[Cryptography] BitCoin bug reported
iang at iang.org
Sun Feb 16 17:41:48 EST 2014
On 16/02/2014 16:18 pm, Theodore Ts'o wrote:
> On Sun, Feb 16, 2014 at 11:24:34AM +0300, ianG wrote:
>> This is where words matter. It has never been possible for more than
>> one transaction to exist, covering the same inputs. The definition of
>> transaction is quite well established in computer science, it is that
>> which is, that which results.
> I think you are engaging in pedantry.
As I mentioned. In my experience, there are two sorts of payments
system. There are those that understand what a transaction is, and
those that lose money. Call it pedantry if you like, but it's pretty
clear in history of payment systems that if there isn't a good solid
understanding of transactional integrity, and/or that understanding
isn't pushed through aggressively to all players, then money is lost.
Which is where we are. Mt.Gox lost money. I don't like being called a
pedant, but I hate losing money 1000 times more, and if that is what it
takes, slap it on.
> The problem was that the
> defined the abstract transaction in terms of something like an ASN.1
> structure, and failed to specify the use of a canonical encoding for
> that structure when it is passed on the wire. I.e., the difference
> between DER and BER. This had been a known problem, and for
> compatibility reasons, most implementations (including the reference
> implementation) were sending the DER encoding, but accepting a more
> liberal encoding of tha transaction, and matching against the actual
> structure elements of the structure.
Encodings are at the bits & bytes layer, transactions are at a much
higher layer. They both exist as tools for the programmer, and they
both apply to this problem. Just because they've spotted the flaw at
the bits&bytes means little for other layers.
The fact that there was looseness in the definition of the encodings is
an issue that is solved ultimately by the blockchain -- that transaction
which is in the blockchain has the encoding that is correct, by
definition. We are agreed that the transactions in the confirmed
blockchain are transactions, right? ACID and all that?
Then, any other encoding, whether defined, canonical, displayed or
etched in stone are simply for convenience, they aren't the encoding
that is in the blockchain. And any pre-transaction identifier is simply
a prediction as to what to look for in the next blockchain. It helps,
sure. Just don't rely on it.
> Unfortunately, there were older implementations that were sending
> non-canonical encodings, and worse, trying to rely on the hash of the
> encoding without verifying that the encoding was in fact the canonical
Right, so as an assist to the applications, Bitcoin attempted to come up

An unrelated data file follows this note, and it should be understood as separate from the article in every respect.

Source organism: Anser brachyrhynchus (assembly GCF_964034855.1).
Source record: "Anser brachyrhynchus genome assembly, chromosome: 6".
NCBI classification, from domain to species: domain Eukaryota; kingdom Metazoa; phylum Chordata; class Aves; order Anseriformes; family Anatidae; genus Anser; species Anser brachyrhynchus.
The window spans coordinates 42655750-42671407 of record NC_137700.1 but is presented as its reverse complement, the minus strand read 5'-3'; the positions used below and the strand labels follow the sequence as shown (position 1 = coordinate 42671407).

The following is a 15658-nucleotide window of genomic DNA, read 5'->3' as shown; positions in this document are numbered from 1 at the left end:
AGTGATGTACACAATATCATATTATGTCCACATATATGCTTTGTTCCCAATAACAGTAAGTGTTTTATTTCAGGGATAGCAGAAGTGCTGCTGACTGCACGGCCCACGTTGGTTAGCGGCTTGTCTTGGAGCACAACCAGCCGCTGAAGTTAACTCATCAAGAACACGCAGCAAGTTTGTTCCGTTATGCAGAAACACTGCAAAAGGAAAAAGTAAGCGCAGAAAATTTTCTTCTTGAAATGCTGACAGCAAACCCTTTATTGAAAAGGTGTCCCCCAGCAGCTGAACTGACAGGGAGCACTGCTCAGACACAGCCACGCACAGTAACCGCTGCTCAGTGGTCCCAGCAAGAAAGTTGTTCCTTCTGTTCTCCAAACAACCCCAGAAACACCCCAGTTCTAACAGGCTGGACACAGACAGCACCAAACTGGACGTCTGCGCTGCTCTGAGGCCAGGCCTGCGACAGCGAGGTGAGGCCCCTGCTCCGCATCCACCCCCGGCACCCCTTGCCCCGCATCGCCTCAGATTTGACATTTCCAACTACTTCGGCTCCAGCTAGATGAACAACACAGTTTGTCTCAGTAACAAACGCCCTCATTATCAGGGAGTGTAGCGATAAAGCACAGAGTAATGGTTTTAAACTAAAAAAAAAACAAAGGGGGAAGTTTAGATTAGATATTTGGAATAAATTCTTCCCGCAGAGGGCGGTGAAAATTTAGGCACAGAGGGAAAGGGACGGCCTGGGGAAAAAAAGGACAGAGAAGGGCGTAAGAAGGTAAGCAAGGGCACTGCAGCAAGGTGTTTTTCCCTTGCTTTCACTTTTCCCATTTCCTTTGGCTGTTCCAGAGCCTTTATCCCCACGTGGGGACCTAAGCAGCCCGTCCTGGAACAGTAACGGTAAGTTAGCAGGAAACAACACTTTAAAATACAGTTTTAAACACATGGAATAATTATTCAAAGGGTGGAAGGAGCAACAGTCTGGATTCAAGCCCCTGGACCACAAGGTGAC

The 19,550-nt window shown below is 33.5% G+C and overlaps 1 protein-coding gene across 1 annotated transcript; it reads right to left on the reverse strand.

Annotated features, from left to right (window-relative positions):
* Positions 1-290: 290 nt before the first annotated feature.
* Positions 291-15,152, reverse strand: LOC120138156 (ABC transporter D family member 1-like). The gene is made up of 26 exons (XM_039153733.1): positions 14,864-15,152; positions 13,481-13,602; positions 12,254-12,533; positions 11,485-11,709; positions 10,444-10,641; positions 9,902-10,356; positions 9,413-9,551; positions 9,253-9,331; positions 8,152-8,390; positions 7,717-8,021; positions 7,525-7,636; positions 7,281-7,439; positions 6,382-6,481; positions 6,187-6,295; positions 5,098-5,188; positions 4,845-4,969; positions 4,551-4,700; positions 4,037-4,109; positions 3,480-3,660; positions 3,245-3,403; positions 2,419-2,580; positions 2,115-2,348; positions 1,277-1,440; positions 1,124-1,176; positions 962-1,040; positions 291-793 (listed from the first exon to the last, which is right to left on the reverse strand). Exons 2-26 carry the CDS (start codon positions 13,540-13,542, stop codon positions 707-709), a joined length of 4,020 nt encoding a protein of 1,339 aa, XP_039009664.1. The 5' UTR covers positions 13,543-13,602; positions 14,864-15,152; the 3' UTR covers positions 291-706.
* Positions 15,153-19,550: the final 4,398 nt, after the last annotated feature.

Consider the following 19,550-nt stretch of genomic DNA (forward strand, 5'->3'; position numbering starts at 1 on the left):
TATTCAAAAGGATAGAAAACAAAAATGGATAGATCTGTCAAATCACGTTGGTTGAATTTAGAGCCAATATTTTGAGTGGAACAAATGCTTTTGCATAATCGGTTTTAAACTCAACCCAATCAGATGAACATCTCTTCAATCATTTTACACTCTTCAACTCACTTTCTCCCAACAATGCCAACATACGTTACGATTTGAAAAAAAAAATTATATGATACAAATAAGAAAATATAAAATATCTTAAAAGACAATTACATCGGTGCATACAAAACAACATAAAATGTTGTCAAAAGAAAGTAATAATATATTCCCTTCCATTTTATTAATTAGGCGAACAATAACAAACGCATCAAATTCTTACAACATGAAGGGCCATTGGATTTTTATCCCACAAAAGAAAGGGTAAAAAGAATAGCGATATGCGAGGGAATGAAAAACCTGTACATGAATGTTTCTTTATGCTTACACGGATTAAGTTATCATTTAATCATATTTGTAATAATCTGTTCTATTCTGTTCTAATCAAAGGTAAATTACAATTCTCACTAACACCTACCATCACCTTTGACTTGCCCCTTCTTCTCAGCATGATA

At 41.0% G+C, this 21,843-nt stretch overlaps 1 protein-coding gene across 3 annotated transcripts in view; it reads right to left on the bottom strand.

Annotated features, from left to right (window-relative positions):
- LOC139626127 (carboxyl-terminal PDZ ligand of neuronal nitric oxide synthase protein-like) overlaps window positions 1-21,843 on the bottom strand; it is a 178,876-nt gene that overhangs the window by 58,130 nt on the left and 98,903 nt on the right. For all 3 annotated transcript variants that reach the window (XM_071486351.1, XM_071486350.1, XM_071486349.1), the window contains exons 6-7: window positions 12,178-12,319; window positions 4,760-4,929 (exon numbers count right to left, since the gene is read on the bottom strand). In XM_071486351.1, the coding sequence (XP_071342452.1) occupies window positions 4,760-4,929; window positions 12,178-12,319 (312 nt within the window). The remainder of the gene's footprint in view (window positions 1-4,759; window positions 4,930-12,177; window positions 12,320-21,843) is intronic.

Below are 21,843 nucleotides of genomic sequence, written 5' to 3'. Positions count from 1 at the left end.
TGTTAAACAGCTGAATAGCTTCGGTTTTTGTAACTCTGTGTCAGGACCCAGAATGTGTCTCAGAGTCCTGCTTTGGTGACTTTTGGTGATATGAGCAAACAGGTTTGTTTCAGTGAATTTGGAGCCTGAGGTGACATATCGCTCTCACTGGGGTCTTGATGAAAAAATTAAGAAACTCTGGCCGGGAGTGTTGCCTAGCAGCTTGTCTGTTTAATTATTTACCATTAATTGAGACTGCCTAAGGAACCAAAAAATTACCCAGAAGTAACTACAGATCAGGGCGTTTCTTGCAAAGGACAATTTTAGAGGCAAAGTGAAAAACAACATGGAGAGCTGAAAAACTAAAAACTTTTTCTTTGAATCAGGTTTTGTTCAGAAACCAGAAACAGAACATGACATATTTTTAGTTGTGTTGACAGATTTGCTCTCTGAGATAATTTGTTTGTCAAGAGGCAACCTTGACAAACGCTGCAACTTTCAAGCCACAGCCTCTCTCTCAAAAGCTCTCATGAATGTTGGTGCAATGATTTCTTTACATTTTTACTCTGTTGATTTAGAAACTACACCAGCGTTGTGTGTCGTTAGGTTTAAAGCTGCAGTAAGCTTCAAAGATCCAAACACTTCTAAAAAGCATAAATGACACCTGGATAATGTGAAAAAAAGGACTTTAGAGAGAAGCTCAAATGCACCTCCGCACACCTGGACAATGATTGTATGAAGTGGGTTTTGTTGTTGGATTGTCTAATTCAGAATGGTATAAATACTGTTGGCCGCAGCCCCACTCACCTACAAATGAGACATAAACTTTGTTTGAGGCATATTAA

with an identifier that was consistent before and after the transaction.
A noble goal.
> Furthermore, there are in fact many definitions of transactions, even
> with the computer industry, and context matters.
I fully agree that context matters.
> There is the
> accounting deifnition of the word "transaction", which for financial
> applications, is just a perfectly valid system. You would agree that
> if you complained that a double-entry accouting system, even if it
> were computerized, used "transaction" in the way any accountant would
> accept and understand it, and complained that program was not using
> the word "transaction" in the database sense (which is what I think
> you mean by "well established in computer science"), that "words
> matter" and clearly the accounting program was using the terminology
> wrongly, that this would be pedantry, I hope.
I agree. Above, you clearly established the context of the term within
the field of accountants. I would not complain, especially as with
double entry systems, the "accounting transactions" are typically
However, Bitcoin is not accounting, it is a payment system, and by the
nature of money, it is transactional according to the CS/database sense.
Any other interpretation is a state of sin. If you do not subscribe to
this, I have a transaction I wish to share with you.
> I will note that the question of multiple encodings is a very old
> problem, and we've seen it with x.509 certificates, and with Kerberos
> tickets, and many others. It's one of the reasons why I am not very
> fond of complex encoding schemes, such as ASN.1, when used in complex
> cryptographic protocols. Yes, such protocols are extensible, which is
> wonderful from a protocol author's point of view. From the point of
> view of an attacker looking for mistakes engendered by all that
> complexity, it is even more wonderful....
Indeed. In encodings, there be gremlins.
But lack of transactional integrity is a far greater sin.
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